Textkit Logo

Latin and Law School

Textkit is a learning community- introduce yourself here. Use the Open Board to introduce yourself, chat about off-topic issues and get to know each other.

Moderators: thesaurus, Jeff Tirey

Latin and Law School

Postby Tempora » Sat Jul 11, 2009 6:09 pm

Salvete Homines,

I will be studying Law in a few months and I would like to know if an advanced skill level in Latin would be helpful in any way.

Thank You
phpbb
Tempora
Textkit Neophyte
 
Posts: 1
Joined: Wed Nov 29, 2006 8:15 pm

Re: Latin and Law School

Postby paulusnb » Sat Jul 11, 2009 7:54 pm

Indirectly. Scalia has said that the best writers he has worked with have been people with Latin backgrounds.

Also, people from classical studies are more successful in Law School.

"Furthermore, according to Harvard Magazine, Classics majors (and math majors) have the highest success rates of any majors in law school. Believe it or not: political science, economics, and pre-law majors lag fairly far behind. Even furthermore, Classics majors consistently have some of the highest scores on GREs of all undergraduates."

http://www.princetonreview.com/Majors.a ... cip=161200
When a true genius appears, you can know him by this sign: that all the dunces are in a confederacy against him. ~Swift
User avatar
paulusnb
Textkit Fan
 
Posts: 302
Joined: Fri Apr 04, 2008 7:37 pm
Location: New Orleans

Re: Latin and Law School

Postby thesaurus » Tue Jul 14, 2009 7:35 am

We can't overestimate the value of a Classics major. Check this out: according to Association of American Medical Colleges, students who major or double-major in Classics have a better success rate getting into medical school than do students who concentrate solely in biology, microbiology, and other branches of science. Crazy, huh? Furthermore, according to Harvard Magazine, Classics majors (and math majors) have the highest success rates of any majors in law school. Believe it or not: political science, economics, and pre-law majors lag fairly far behind. Even furthermore, Classics majors consistently have some of the highest scores on GREs of all undergraduates.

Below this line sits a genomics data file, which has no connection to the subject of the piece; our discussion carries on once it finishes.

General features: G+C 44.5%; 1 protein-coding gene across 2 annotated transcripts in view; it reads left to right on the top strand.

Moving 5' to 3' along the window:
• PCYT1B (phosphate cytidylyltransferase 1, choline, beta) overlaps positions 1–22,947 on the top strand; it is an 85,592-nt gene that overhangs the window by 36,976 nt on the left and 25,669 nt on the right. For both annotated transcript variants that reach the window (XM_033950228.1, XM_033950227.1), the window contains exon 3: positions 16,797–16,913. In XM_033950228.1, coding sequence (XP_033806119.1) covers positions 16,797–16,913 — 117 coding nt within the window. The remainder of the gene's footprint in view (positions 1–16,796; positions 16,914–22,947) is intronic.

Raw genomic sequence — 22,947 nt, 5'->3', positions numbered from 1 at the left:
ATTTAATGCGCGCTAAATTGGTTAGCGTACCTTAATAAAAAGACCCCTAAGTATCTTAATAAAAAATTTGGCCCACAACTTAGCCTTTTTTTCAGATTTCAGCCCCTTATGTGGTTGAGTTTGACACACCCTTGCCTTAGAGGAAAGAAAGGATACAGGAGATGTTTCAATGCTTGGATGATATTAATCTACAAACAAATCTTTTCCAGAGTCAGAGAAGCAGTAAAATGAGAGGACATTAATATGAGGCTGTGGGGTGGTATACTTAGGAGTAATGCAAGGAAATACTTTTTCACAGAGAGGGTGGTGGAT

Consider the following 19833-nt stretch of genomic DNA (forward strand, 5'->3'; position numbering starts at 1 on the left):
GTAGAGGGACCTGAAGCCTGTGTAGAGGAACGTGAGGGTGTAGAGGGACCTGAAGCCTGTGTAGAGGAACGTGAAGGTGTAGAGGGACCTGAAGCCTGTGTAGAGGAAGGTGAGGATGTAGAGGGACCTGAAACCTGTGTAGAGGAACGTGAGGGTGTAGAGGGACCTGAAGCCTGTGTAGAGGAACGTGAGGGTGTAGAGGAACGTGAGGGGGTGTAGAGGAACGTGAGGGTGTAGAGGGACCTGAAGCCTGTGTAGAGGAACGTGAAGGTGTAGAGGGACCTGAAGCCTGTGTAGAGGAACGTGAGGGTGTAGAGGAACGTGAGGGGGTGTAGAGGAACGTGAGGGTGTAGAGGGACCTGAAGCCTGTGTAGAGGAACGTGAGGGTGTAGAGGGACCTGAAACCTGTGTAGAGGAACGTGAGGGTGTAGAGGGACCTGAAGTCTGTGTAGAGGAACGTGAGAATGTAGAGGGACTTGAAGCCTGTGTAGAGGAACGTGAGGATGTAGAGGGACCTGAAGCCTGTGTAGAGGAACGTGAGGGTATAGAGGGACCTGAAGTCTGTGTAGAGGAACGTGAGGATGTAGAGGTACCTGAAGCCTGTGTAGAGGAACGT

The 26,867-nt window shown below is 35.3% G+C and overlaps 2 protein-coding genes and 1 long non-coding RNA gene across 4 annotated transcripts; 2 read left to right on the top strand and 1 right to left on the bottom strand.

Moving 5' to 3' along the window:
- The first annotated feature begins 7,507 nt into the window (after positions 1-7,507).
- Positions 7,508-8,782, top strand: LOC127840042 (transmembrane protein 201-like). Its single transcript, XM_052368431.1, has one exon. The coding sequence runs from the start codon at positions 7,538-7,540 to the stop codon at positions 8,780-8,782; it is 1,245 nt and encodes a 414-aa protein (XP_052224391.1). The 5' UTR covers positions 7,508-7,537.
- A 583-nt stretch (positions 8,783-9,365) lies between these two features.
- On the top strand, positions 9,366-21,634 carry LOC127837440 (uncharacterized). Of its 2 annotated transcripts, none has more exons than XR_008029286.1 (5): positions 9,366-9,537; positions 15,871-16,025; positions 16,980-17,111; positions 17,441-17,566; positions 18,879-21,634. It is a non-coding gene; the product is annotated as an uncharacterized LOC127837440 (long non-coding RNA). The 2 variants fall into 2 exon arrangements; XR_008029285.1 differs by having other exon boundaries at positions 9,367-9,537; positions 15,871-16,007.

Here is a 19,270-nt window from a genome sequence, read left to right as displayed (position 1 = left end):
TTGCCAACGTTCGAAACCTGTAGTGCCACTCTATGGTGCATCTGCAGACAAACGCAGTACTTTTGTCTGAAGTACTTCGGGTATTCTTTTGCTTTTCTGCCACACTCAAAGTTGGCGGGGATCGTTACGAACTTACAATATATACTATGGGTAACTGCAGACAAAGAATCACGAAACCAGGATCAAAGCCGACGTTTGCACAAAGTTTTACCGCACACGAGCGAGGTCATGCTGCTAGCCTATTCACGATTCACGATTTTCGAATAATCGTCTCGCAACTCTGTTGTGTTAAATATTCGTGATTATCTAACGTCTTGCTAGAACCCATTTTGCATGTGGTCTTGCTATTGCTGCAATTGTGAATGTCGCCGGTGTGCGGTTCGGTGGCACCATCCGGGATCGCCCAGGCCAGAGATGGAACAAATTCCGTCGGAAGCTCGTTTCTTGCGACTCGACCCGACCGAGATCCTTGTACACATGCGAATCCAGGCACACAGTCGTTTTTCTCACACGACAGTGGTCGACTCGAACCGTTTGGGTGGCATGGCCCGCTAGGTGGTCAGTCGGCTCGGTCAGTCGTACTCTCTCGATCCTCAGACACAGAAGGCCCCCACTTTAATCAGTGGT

I've always wondered about such statistics. The question is whether the study of classics (as these statements suggest) makes people better at tests, schools, etc., or whether the kind of people who choose classics as a major are naturally apt to these tests and studies. (Most likely a combination of the two...)
Horae quidem cedunt et dies et menses et anni, nec praeteritum tempus umquam revertitur nec quid sequatur sciri potest. Quod cuique temporis ad vivendum datur, eo debet esse contentus. --Cicero, De Senectute
thesaurus
Textkit Zealot
 
Posts: 989
Joined: Mon Oct 02, 2006 9:44 pm

Re: Latin and Law School

Postby paulusnb » Wed Jul 15, 2009 12:43 am

thesaurus wrote:I've always wondered about such statistics. The question is whether the study of classics (as these statements suggest) makes people better at tests, schools, etc., or whether the kind of people who choose classics as a major are naturally apt to these tests and studies. (Most likely a combination of the two...)



Shhhhhhhh. Thesaurus. These types of questions are not pious to ask. :D I routinely tell parents that Med schools require Latin. Socrates calls it the Noble Lie. :twisted:


But seriously, I see where you are going and have asked this question myself. My company line is the following.....Latin students are the best students. This is not because only smart kids takes Latin. It is because Latin makes you a better student.

I have found this piece of rhetoric effective. ( My beard helps to sell the line.)

And yet, I really do believe this, even if I am skeptical about Latin's effect on scores. Being educated and being intelligent are, in some ways, two different things. As a teacher, I can help anyone gain an appreciation and understanding of Shakespeare or Roman History. As a mortal, I cannot effect a person's intelligence.

I am now preaching................

I have met many intelligent people with bankrupt souls. My high school valedictorian had basically sacrificed his "eternal jewel" on the altar of Baal by the eleventh grade, studying really hard so that he can make as much money as possible (in Louisiana as an engineer !!!!!!!!!!! :lol: ),and drive sports cars, and buy big screen televisions. He was not even observant enough to realize that he needed to leave Louisiana to make real money.